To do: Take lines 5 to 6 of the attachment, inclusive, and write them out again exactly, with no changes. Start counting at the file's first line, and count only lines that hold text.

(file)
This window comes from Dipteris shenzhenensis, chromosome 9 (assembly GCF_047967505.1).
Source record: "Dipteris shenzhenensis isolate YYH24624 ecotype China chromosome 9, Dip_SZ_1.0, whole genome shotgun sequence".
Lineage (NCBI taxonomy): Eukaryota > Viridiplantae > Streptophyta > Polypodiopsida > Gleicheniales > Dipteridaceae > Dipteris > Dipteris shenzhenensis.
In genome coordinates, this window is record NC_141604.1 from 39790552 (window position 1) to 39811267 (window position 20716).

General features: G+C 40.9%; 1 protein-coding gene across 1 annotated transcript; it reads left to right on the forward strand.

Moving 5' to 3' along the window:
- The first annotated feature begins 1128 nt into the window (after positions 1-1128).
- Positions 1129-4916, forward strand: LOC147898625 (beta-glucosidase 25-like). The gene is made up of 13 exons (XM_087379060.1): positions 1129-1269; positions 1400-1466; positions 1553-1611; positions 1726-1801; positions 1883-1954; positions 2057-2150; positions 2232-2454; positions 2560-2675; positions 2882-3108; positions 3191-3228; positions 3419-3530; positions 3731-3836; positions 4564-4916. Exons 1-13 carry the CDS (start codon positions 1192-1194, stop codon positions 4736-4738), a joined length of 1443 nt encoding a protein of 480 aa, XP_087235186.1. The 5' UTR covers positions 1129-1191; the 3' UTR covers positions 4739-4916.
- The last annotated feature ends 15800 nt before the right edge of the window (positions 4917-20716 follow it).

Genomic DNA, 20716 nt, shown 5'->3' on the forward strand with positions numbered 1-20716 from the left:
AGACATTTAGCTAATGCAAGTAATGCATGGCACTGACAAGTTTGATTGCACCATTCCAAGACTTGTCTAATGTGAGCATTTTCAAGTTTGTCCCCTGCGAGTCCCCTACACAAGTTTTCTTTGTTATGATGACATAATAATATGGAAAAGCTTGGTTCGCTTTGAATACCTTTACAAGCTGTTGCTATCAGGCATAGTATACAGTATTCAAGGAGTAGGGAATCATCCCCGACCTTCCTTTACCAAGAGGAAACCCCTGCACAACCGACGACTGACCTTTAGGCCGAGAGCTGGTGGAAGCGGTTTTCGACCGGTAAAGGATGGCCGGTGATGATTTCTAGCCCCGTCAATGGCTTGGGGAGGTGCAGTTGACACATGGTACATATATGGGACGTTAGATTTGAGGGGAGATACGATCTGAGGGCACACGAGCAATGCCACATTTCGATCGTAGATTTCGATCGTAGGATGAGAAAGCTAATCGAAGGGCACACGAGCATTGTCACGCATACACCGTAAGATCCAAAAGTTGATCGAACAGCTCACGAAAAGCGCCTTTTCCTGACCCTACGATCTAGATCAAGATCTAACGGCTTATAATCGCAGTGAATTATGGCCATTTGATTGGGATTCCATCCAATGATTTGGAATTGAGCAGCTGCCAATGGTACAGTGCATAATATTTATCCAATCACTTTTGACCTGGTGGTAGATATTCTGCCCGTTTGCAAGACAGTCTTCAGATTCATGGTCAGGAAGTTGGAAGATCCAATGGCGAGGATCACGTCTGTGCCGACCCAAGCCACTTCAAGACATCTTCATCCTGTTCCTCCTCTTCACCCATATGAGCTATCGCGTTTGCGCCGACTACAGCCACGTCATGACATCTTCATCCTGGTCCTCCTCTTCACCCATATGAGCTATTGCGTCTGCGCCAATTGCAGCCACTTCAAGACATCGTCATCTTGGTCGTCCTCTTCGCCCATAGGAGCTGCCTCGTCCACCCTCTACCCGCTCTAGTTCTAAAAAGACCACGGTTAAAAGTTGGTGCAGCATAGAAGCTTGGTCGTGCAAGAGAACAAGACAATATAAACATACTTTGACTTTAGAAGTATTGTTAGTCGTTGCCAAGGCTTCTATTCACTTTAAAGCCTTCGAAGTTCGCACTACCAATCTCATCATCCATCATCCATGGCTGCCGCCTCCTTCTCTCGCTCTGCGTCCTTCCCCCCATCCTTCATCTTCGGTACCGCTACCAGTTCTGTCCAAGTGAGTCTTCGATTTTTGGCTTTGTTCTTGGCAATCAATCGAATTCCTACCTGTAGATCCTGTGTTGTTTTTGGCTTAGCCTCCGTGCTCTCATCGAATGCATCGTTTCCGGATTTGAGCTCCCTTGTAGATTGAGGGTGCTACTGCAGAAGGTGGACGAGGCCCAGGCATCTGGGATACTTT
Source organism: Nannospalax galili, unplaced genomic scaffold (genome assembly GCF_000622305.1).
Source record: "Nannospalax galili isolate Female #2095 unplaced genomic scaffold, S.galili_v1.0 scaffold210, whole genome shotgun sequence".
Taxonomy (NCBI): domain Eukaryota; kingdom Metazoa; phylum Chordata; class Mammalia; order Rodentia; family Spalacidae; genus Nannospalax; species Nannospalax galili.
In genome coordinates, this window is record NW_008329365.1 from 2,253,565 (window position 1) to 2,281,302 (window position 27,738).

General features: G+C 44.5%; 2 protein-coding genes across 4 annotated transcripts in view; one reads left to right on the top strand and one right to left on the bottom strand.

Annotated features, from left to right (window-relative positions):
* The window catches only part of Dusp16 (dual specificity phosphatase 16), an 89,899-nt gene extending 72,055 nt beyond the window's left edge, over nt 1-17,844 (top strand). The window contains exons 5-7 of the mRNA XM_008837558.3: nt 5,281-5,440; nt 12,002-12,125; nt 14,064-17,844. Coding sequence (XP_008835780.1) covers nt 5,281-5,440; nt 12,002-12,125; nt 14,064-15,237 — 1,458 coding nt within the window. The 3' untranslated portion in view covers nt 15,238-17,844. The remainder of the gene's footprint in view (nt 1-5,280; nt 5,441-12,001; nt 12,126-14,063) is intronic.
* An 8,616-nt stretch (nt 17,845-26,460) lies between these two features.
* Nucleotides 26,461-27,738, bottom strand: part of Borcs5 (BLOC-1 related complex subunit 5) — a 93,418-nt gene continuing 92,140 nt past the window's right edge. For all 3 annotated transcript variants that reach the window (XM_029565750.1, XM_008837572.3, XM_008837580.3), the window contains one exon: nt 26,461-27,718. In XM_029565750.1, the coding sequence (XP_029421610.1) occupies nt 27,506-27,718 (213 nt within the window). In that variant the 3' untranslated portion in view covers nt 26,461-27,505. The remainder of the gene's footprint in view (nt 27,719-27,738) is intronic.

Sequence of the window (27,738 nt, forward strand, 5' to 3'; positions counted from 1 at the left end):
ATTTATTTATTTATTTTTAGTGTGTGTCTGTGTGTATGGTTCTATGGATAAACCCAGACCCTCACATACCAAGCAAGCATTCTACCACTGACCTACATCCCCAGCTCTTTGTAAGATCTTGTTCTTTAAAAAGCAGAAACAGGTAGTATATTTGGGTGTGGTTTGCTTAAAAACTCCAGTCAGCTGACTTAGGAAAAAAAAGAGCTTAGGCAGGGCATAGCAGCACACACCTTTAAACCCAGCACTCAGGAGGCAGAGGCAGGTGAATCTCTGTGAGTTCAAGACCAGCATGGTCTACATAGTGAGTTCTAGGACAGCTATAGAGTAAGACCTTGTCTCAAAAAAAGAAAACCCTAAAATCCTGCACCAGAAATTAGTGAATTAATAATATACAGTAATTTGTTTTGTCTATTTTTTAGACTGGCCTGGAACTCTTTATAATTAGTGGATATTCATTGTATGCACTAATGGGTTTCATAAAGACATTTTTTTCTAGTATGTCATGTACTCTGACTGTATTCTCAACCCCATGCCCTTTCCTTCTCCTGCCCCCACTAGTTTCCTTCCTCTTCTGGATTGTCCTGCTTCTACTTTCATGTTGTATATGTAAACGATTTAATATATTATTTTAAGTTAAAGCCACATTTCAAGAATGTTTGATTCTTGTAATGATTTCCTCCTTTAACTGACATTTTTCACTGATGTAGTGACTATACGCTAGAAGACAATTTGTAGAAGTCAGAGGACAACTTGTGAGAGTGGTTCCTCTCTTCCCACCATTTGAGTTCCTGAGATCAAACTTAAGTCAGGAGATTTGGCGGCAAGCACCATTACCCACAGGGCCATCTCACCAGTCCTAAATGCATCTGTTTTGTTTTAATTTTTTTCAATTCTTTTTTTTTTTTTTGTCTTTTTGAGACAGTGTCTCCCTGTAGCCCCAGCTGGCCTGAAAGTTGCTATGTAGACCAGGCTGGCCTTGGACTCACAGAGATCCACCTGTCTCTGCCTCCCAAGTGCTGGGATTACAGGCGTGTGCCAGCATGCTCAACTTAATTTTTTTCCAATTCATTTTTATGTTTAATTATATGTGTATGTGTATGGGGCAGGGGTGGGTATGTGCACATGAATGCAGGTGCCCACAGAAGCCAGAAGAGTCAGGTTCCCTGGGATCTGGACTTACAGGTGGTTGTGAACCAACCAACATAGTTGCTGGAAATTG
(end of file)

General features: G+C 40.9%; 1 protein-coding gene across 1 annotated transcript; it reads left to right on the forward strand.

Moving 5' to 3' along the window: